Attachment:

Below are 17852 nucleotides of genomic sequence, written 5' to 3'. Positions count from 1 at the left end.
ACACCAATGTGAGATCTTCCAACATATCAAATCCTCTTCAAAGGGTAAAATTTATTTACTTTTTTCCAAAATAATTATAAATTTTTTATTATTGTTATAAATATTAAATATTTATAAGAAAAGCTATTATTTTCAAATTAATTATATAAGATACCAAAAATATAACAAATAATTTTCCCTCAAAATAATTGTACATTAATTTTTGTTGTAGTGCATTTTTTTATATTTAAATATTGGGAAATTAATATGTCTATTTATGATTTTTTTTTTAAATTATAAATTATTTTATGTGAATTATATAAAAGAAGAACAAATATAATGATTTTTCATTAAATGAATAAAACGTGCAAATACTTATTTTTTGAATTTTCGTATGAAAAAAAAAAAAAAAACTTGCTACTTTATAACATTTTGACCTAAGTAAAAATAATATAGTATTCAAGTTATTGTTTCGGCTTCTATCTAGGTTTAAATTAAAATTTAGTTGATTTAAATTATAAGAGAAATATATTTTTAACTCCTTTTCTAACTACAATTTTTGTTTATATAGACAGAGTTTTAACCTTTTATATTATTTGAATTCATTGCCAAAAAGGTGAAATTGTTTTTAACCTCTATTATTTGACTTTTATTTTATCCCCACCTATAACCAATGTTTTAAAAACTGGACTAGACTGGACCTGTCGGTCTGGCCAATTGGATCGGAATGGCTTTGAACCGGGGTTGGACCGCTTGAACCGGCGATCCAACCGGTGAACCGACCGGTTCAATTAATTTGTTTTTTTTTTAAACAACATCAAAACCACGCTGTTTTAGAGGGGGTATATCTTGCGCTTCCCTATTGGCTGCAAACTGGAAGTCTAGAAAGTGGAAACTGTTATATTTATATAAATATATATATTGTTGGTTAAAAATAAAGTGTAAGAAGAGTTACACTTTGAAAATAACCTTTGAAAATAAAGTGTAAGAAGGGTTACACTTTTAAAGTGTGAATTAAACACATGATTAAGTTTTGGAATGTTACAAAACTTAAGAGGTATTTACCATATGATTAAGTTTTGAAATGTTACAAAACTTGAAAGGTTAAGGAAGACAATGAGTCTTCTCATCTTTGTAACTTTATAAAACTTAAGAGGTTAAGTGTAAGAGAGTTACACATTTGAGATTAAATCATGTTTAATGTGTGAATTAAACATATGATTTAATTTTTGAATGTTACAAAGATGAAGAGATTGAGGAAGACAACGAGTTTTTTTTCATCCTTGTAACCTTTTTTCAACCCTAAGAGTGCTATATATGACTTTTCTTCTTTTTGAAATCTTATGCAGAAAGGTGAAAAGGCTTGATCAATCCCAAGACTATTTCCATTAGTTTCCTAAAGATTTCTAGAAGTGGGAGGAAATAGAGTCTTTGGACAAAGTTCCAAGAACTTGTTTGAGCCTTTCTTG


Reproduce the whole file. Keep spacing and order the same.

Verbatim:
Below are 17852 nucleotides of genomic sequence, written 5' to 3'. Positions count from 1 at the left end.
ACACCAATGTGAGATCTTCCAACATATCAAATCCTCTTCAAAGGGTAAAATTTATTTACTTTTTTCCAAAATAATTATAAATTTTTTATTATTGTTATAAATATTAAATATTTATAAGAAAAGCTATTATTTTCAAATTAATTATATAAGATACCAAAAATATAACAAATAATTTTCCCTCAAAATAATTGTACATTAATTTTTGTTGTAGTGCATTTTTTTATATTTAAATATTGGGAAATTAATATGTCTATTTATGATTTTTTTTTTAAATTATAAATTATTTTATGTGAATTATATAAAAGAAGAACAAATATAATGATTTTTCATTAAATGAATAAAACGTGCAAATACTTATTTTTTGAATTTTCGTATGAAAAAAAAAAAAAAAACTTGCTACTTTATAACATTTTGACCTAAGTAAAAATAATATAGTATTCAAGTTATTGTTTCGGCTTCTATCTAGGTTTAAATTAAAATTTAGTTGATTTAAATTATAAGAGAAATATATTTTTAACTCCTTTTCTAACTACAATTTTTGTTTATATAGACAGAGTTTTAACCTTTTATATTATTTGAATTCATTGCCAAAAAGGTGAAATTGTTTTTAACCTCTATTATTTGACTTTTATTTTATCCCCACCTATAACCAATGTTTTAAAAACTGGACTAGACTGGACCTGTCGGTCTGGCCAATTGGATCGGAATGGCTTTGAACCGGGGTTGGACCGCTTGAACCGGCGATCCAACCGGTGAACCGACCGGTTCAATTAATTTGTTTTTTTTTTAAACAACATCAAAACCACGCTGTTTTAGAGGGGGTATATCTTGCGCTTCCCTATTGGCTGCAAACTGGAAGTCTAGAAAGTGGAAACTGTTATATTTATATAAATATATATATTGTTGGTTAAAAATAAAGTGTAAGAAGAGTTACACTTTGAAAATAACCTTTGAAAATAAAGTGTAAGAAGGGTTACACTTTTAAAGTGTGAATTAAACACATGATTAAGTTTTGGAATGTTACAAAACTTAAGAGGTATTTACCATATGATTAAGTTTTGAAATGTTACAAAACTTGAAAGGTTAAGGAAGACAATGAGTCTTCTCATCTTTGTAACTTTATAAAACTTAAGAGGTTAAGTGTAAGAGAGTTACACATTTGAGATTAAATCATGTTTAATGTGTGAATTAAACATATGATTTAATTTTTGAATGTTACAAAGATGAAGAGATTGAGGAAGACAACGAGTTTTTTTTCATCCTTGTAACCTTTTTTCAACCCTAAGAGTGCTATATATGACTTTTCTTCTTTTTGAAATCTTATGCAGAAAGGTGAAAAGGCTTGATCAATCCCAAGACTATTTCCATTAGTTTCCTAAAGATTTCTAGAAGTGGGAGGAAATAGAGTCTTTGGACAAAGTTCCAAGAACTTGTTTGAGCCTTTCTTG